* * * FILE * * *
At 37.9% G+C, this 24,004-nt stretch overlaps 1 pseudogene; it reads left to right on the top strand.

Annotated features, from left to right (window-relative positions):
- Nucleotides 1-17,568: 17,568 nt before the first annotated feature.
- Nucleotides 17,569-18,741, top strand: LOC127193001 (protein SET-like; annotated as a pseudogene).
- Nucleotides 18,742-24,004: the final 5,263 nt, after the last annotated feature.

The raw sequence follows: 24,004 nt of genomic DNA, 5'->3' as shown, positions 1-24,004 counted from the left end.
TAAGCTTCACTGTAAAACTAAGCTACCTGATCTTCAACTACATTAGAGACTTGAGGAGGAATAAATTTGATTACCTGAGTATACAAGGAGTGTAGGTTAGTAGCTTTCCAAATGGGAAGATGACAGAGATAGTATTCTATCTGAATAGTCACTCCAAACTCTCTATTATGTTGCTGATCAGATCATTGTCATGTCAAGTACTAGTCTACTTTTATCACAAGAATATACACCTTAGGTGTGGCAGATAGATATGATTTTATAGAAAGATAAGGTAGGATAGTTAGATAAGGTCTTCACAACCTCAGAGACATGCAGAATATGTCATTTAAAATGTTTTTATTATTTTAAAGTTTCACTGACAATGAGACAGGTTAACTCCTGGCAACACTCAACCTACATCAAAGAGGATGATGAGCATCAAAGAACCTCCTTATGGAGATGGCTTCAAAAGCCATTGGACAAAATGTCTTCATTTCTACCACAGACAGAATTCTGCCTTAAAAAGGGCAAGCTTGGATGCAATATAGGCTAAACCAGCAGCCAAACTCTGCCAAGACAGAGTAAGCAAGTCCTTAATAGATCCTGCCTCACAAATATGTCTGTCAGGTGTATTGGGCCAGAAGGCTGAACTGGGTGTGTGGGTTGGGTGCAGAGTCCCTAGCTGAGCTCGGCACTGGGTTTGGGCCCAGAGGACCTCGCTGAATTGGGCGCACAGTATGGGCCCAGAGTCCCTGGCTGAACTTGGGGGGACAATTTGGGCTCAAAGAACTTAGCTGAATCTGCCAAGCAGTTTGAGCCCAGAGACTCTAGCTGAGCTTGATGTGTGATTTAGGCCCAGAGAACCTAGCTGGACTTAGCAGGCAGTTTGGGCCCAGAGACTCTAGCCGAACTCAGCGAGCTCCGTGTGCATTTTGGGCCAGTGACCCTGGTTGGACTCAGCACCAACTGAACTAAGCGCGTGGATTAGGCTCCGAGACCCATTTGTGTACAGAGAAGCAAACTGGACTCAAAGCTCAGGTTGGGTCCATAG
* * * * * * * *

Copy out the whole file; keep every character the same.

At 37.9% G+C, this 24,004-nt stretch overlaps 1 pseudogene; it reads left to right on the top strand.

Annotated features, from left to right (window-relative positions):
- Nucleotides 1-17,568: 17,568 nt before the first annotated feature.
- Nucleotides 17,569-18,741, top strand: LOC127193001 (protein SET-like; annotated as a pseudogene).
- Nucleotides 18,742-24,004: the final 5,263 nt, after the last annotated feature.

The raw sequence follows: 24,004 nt of genomic DNA, 5'->3' as shown, positions 1-24,004 counted from the left end.
TAAGCTTCACTGTAAAACTAAGCTACCTGATCTTCAACTACATTAGAGACTTGAGGAGGAATAAATTTGATTACCTGAGTATACAAGGAGTGTAGGTTAGTAGCTTTCCAAATGGGAAGATGACAGAGATAGTATTCTATCTGAATAGTCACTCCAAACTCTCTATTATGTTGCTGATCAGATCATTGTCATGTCAAGTACTAGTCTACTTTTATCACAAGAATATACACCTTAGGTGTGGCAGATAGATATGATTTTATAGAAAGATAAGGTAGGATAGTTAGATAAGGTCTTCACAACCTCAGAGACATGCAGAATATGTCATTTAAAATGTTTTTATTATTTTAAAGTTTCACTGACAATGAGACAGGTTAACTCCTGGCAACACTCAACCTACATCAAAGAGGATGATGAGCATCAAAGAACCTCCTTATGGAGATGGCTTCAAAAGCCATTGGACAAAATGTCTTCATTTCTACCACAGACAGAATTCTGCCTTAAAAAGGGCAAGCTTGGATGCAATATAGGCTAAACCAGCAGCCAAACTCTGCCAAGACAGAGTAAGCAAGTCCTTAATAGATCCTGCCTCACAAATATGTCTGTCAGGTGTATTGGGCCAGAAGGCTGAACTGGGTGTGTGGGTTGGGTGCAGAGTCCCTAGCTGAGCTCGGCACTGGGTTTGGGCCCAGAGGACCTCGCTGAATTGGGCGCACAGTATGGGCCCAGAGTCCCTGGCTGAACTTGGGGGGACAATTTGGGCTCAAAGAACTTAGCTGAATCTGCCAAGCAGTTTGAGCCCAGAGACTCTAGCTGAGCTTGATGTGTGATTTAGGCCCAGAGAACCTAGCTGGACTTAGCAGGCAGTTTGGGCCCAGAGACTCTAGCCGAACTCAGCGAGCTCCGTGTGCATTTTGGGCCAGTGACCCTGGTTGGACTCAGCACCAACTGAACTAAGCGCGTGGATTAGGCTCCGAGACCCATTTGTGTACAGAGAAGCAAACTGGACTCAAAGCTCAGGTTGGGTCCATAG